Google asks for Groggle extension

Google asks for Groggle extension

Summary: Google has said it will try and extend the deadline to lodge opposition against the Groggle trademark name.

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TOPICS: Google, Legal
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Google has said it will try and extend the deadline to lodge opposition against the Groggle trademark name.

Groggle Logo

Groggle's logo(Credit: Groggle)

Two weeks ago Google sent a legal letter to the founders of Groggle requesting that the Australian location-based liquor price comparison company cease using the name and hand over the domain name it had registered.

Google had yet to lodge any opposition with the trademark regulator IP Australia, which approved the trademark on 4 February. The 90-day deadline for opposition to this trademark passes today, but a Google spokesperson told ZDNet Australia that Google was seeking more time.

"We plan to extend the deadline to oppose in order to give the parties further time to reach an agreement," the spokesperson said.

"We've received the applicant's response and are in the process of reviewing it to determine how to proceed," she added. "We're hopeful we'll reach an agreement without any need for legal action on either side."

According to IP Australia, Google had not yet lodged opposition to the trademark or sought an extension at the time of writing.

Groggle co-founder Cameron Collie said he had yet to hear back from the internet giant on his response.

Topics: Google, Legal

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Armed with a degree in Computer Science and a Masters in Journalism, Josh keeps a close eye on the telecommunications industry, the National Broadband Network, and all the goings on in government IT.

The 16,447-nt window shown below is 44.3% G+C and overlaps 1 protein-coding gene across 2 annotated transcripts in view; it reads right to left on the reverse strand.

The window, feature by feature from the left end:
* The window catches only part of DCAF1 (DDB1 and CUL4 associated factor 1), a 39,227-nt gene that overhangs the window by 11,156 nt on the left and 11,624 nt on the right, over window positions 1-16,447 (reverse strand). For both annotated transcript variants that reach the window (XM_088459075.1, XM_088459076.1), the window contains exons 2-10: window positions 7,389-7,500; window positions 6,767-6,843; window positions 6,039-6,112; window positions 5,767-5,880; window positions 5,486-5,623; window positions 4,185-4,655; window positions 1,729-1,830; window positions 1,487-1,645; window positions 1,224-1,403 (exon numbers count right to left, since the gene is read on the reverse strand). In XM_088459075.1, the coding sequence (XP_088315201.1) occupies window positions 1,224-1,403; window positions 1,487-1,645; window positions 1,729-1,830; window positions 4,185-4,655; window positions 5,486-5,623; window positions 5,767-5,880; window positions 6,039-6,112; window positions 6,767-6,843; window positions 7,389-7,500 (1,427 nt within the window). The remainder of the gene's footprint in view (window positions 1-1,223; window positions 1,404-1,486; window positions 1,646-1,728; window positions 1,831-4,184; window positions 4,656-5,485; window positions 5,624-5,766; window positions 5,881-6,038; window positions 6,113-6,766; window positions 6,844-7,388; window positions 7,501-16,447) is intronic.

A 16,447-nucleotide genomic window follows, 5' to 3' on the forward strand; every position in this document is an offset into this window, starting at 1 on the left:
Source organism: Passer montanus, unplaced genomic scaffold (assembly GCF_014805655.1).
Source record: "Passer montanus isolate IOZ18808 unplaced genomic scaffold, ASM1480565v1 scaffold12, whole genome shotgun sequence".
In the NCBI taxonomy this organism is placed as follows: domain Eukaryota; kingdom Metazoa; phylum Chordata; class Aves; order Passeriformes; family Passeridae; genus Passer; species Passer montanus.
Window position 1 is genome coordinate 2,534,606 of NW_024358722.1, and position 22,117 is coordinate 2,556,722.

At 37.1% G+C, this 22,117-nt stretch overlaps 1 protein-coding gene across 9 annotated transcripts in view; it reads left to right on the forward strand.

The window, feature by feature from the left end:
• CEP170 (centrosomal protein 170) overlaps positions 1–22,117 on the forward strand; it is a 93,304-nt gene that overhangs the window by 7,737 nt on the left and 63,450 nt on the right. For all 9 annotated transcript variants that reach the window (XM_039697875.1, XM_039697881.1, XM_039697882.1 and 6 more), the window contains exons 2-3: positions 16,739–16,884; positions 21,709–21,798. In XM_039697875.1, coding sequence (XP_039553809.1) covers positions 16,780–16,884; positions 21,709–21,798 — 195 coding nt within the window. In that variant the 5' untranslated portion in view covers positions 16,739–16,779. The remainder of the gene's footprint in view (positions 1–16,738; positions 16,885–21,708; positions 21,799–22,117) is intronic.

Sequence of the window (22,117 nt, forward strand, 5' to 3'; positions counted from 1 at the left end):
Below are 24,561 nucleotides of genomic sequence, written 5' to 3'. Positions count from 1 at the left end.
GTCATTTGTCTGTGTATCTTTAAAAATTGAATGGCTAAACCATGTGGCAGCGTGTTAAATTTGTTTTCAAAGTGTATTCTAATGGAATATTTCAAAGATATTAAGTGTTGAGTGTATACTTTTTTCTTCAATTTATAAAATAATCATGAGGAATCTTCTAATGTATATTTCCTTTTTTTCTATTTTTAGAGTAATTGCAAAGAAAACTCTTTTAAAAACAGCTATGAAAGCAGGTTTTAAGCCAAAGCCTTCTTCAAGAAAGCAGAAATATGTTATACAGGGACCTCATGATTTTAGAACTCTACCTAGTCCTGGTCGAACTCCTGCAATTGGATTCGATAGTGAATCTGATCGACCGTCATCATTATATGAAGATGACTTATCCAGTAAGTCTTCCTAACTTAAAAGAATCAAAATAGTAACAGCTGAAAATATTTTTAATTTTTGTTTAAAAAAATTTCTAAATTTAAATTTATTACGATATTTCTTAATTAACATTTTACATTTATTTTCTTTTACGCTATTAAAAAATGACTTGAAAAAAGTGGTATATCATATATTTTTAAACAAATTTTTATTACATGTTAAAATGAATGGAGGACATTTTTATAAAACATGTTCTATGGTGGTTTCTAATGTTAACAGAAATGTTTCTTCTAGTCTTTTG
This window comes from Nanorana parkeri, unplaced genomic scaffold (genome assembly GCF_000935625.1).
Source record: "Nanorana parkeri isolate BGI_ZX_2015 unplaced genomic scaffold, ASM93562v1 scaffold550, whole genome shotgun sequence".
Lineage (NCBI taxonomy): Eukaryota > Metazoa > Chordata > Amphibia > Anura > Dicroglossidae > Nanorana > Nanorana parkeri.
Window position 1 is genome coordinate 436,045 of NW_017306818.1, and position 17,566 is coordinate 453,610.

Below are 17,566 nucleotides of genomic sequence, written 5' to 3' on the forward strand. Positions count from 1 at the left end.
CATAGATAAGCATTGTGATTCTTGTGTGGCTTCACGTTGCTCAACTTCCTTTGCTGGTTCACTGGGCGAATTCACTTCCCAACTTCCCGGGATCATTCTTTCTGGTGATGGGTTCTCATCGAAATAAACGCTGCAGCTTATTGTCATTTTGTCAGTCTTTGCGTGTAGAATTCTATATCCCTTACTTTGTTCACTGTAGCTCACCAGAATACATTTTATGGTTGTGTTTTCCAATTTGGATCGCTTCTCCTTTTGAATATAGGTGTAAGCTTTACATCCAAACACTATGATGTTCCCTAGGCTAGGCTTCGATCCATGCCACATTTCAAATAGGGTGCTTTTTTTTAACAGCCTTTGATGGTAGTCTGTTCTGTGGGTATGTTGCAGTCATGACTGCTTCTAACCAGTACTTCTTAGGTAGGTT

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3 comments
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  • Google does not even have rights to the name google, it is plain out plagiarism, as any person over the age of 60 would know.

    I hope old google eyes had descendants, so that they can put a stop to this plagiarism
    Fredsan
  • See, it just goes to show, you get a few billion dollars under your belt and you think you can just throw a wad of cash at a law firm and say "Get those guys". Well in this case it looks like Google will have to Grovvel.

    All in all it's good publicity for Groggle and will definately increase the value of the domain name.
    llmau
  • I don't see why Google should get an extension. They had 90 days to file an objection, if that's not enough time then what difference does an extra week or two make?
    Dean Harding